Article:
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JSON hash

P: n/a
Lets say we have what I would call a "hash":

var HASH =new Array();
HASH['one']='first';
HASH['two']='second';
HASH['three']='third';

I'd like to return that as JSON data.

Is there a direct way to do that?

Or do I have to make it out of something like this:
[['one'],['first']],[['two'],['second']],[['three'],['third']]

But I can't think of a direct way of addressing that without iterating
through the data and making a "hash".

There must be a direct way to write this.

Jeff
Mar 14 '08 #1
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5 Replies


P: n/a
On Mar 13, 8:43 pm, Jeff <jeff@spam_me_not.comwrote:
Lets say we have what I would call a "hash":

var HASH =new Array();
HASH['one']='first';
HASH['two']='second';
HASH['three']='third';
Don't use an array for this. Use an object.

var HASH = {};
HASH['one']='first';
HASH['two']='second';
HASH['three']='third';

I'd like to return that as JSON data.

Is there a direct way to do that?
// http://www.json.org/json2.js
JSON.stringify(HASH);

Peter
Mar 14 '08 #2

P: n/a
Peter Michaux wrote:
On Mar 13, 8:43 pm, Jeff <jeff@spam_me_not.comwrote:
>Lets say we have what I would call a "hash":
var HASH =new Array();
HASH['one']='first';
HASH['two']='second';
HASH['three']='third';
Don't use an array for this. Use an object.
var HASH = {};
HASH['one']='first';
HASH['two']='second';
HASH['three']='third';
I haven't had my morning coffee yet so I might be missing the point
here, but what's wrong with doing this?

var hash=new Object();
hash.one='first';
hash.two='second';
hash.three='third';
return hash;

You're free to do this later:

for(var i in hash)

which will let you iterate through them all.
Mar 14 '08 #3

P: n/a
On Mar 14, 3:27 am, Stevo <ple...@spam-me.comwrote:
Peter Michaux wrote:
On Mar 13, 8:43 pm, Jeff <jeff@spam_me_not.comwrote:
Lets say we have what I would call a "hash":
var HASH =new Array();
HASH['one']='first';
HASH['two']='second';
HASH['three']='third';
Don't use an array for this. Use an object.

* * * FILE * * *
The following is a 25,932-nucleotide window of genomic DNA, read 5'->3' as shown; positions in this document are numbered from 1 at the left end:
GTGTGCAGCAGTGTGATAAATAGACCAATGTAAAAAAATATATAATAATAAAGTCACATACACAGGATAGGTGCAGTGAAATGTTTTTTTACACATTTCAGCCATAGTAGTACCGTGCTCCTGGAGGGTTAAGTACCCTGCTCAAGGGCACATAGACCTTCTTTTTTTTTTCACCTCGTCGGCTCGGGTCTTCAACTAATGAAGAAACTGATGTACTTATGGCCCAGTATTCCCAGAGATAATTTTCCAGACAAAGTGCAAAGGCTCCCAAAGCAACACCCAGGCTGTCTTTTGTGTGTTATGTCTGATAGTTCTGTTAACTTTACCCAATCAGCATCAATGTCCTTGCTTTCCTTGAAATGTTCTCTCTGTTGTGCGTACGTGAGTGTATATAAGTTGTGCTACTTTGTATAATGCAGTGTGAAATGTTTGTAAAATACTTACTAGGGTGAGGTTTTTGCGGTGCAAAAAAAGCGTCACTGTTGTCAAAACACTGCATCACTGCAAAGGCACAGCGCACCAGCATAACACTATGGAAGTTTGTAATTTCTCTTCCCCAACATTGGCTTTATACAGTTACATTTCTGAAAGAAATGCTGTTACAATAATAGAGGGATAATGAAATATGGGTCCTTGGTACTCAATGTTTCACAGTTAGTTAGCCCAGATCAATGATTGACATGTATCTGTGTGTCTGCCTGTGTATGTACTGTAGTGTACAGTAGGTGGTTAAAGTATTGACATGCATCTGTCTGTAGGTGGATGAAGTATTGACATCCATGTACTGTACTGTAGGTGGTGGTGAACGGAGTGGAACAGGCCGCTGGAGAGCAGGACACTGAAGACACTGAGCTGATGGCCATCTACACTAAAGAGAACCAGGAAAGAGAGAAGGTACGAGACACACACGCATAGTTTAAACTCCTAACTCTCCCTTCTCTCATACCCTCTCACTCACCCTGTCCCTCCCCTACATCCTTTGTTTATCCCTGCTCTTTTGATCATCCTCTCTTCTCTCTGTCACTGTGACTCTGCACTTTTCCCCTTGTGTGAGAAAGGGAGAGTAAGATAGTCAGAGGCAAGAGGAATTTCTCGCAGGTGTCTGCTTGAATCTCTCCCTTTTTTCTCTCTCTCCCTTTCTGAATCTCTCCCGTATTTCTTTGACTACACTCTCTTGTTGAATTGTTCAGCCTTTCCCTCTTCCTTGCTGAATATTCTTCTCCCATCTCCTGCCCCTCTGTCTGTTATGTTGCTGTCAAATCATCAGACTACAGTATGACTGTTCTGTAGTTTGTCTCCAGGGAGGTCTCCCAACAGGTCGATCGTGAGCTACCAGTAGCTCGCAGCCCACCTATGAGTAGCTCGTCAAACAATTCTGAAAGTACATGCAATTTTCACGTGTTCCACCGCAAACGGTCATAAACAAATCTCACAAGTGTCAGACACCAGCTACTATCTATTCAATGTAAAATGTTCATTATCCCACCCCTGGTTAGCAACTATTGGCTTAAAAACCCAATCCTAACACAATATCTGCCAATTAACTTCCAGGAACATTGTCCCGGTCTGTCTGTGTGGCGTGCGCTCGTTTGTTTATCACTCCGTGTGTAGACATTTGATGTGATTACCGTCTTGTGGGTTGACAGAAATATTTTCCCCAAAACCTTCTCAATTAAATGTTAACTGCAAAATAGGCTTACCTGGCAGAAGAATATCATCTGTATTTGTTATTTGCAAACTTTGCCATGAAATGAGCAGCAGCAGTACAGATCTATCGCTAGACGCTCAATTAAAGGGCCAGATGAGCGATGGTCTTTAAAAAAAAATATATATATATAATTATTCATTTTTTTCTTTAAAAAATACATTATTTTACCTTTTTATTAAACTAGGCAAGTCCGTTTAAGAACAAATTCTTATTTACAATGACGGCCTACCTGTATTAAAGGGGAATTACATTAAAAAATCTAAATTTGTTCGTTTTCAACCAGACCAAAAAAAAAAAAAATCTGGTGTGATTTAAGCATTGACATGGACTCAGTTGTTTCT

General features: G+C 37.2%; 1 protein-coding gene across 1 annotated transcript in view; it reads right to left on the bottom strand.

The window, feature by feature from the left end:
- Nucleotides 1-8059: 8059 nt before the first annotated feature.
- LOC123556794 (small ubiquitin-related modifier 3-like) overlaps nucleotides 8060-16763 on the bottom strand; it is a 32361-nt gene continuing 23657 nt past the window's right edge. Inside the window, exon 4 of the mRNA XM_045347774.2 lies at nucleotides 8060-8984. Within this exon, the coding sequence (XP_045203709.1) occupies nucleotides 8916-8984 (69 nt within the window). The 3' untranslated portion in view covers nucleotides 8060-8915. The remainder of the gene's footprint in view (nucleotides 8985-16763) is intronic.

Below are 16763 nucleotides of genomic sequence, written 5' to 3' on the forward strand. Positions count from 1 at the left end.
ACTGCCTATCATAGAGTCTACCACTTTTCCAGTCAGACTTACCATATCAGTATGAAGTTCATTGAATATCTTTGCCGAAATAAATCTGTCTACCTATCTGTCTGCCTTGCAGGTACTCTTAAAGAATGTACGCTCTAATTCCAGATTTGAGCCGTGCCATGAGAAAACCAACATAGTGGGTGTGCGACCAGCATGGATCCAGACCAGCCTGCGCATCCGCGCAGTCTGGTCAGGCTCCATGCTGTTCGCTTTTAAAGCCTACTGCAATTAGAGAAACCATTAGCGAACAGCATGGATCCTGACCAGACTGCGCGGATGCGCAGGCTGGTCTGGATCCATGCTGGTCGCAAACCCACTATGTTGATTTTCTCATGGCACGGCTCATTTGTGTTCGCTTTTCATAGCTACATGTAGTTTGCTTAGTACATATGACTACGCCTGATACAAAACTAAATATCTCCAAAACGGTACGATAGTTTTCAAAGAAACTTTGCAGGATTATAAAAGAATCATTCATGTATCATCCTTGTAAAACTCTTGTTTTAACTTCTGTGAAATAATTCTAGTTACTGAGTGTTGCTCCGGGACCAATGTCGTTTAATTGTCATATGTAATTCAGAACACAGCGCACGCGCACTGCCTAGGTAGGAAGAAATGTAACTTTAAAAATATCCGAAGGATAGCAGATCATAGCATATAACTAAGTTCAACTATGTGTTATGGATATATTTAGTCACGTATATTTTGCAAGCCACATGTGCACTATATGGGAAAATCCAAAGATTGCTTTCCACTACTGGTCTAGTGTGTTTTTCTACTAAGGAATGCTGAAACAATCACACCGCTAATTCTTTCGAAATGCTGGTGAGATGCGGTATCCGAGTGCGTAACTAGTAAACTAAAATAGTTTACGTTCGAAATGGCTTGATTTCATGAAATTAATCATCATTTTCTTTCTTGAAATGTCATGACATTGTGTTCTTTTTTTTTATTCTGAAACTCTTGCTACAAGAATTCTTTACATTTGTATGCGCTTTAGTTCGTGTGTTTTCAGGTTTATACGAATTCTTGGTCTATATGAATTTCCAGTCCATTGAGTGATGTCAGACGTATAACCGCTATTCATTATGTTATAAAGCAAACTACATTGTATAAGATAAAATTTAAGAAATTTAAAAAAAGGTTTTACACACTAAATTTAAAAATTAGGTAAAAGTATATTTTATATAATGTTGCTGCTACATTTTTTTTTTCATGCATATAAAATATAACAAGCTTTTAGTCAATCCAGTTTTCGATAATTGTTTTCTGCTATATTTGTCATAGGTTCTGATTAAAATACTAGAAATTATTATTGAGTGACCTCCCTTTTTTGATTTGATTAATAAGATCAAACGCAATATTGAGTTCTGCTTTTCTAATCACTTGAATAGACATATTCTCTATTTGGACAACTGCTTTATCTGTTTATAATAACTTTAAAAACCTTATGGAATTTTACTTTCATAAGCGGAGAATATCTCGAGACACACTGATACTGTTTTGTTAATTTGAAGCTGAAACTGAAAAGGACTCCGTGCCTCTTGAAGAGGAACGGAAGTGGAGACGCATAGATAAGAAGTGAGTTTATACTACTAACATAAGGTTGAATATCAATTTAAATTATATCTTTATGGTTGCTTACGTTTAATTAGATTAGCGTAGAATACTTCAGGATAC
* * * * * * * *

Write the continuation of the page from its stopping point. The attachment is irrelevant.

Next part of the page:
var HASH = {};
HASH['one']='first';
HASH['two']='second';
HASH['three']='third';

I haven't had my morning coffee yet so I might be missing the point
here, but what's wrong with doing this?

var hash=new Object();
hash.one='first';
hash.two='second';
hash.three='third';
There is no significant difference between what you've written and
what I wrote, as far as I know.
return hash;

You're free to do this later:

for(var i in hash)

which will let you iterate through them all.
The original question was about converting a "hash" to a JSON string.

Peter
Mar 14 '08 #4

P: n/a
Stevo wrote:
Peter Michaux wrote:
>On Mar 13, 8:43 pm, Jeff <jeff@spam_me_not.comwrote:
>>Lets say we have what I would call a "hash":
var HASH =new Array();
HASH['one']='first';
HASH['two']='second';
HASH['three']='third';
Don't use an array for this. Use an object.
var HASH = {};
HASH['one']='first';
HASH['two']='second';
HASH['three']='third';

I haven't had my morning coffee yet so I might be missing the point
here, but what's wrong with doing this?

var hash=new Object();
hash.one='first';
hash.two='second';
hash.three='third';
return hash;
Well the question was in writing the "hash" server side so that
AJAX/JSON could read it. Serializing it.

Turns out I already knew how to do that and had written the Perl bit
already, but Peter's reference and pointer toward ajax2.js refreshed my
memory.

I had forgotten how to do this:

'hash':{'one':'first','two':'second','three':'thir d'}

That's JSON data, while explicitly writing out the objects and array
is not. You get to writing in one language and forget the syntax of another.

At any rate, Thanks, and json2.js has some interesting bits also.

Jeff

>
You're free to do this later:

for(var i in hash)

which will let you iterate through them all.
Mar 14 '08 #5

P: n/a
On Mar 14, 9:04 am, Jeff <jeff@spam_me_not.comwrote:
Stevo wrote:
Peter Michaux wrote:
On Mar 13, 8:43 pm, Jeff <jeff@spam_me_not.comwrote:
Lets say we have what I would call a "hash":
var HASH =new Array();
HASH['one']='first';
HASH['two']='second';
HASH['three']='third';
Don't use an array for this. Use an object.
var HASH = {};
HASH['one']='first';
HASH['two']='second';
HASH['three']='third';
I haven't had my morning coffee yet so I might be missing the point
here, but what's wrong with doing this?
var hash=new Object();
hash.one='first';
hash.two='second';
hash.three='third';
return hash;

Well the question was in writing the "hash" server side so that
AJAX/JSON could read it. Serializing it.

Turns out I already knew how to do that and had written the Perl bit
already, but Peter's reference and pointer toward ajax2.js refreshed my
memory.

I had forgotten how to do this:

'hash':{'one':'first','two':'second','three':'thir d'}

That's JSON data,
As far as I know it isn't valid JSON and probably not the JavaScript
you mean it to be either. JSON is either and Object and surrounded by
{} or an Array and surrounded by []. The "'hash':" part you have at
the front is outside the {} so it is not JSON.

Peter
Mar 14 '08 #6

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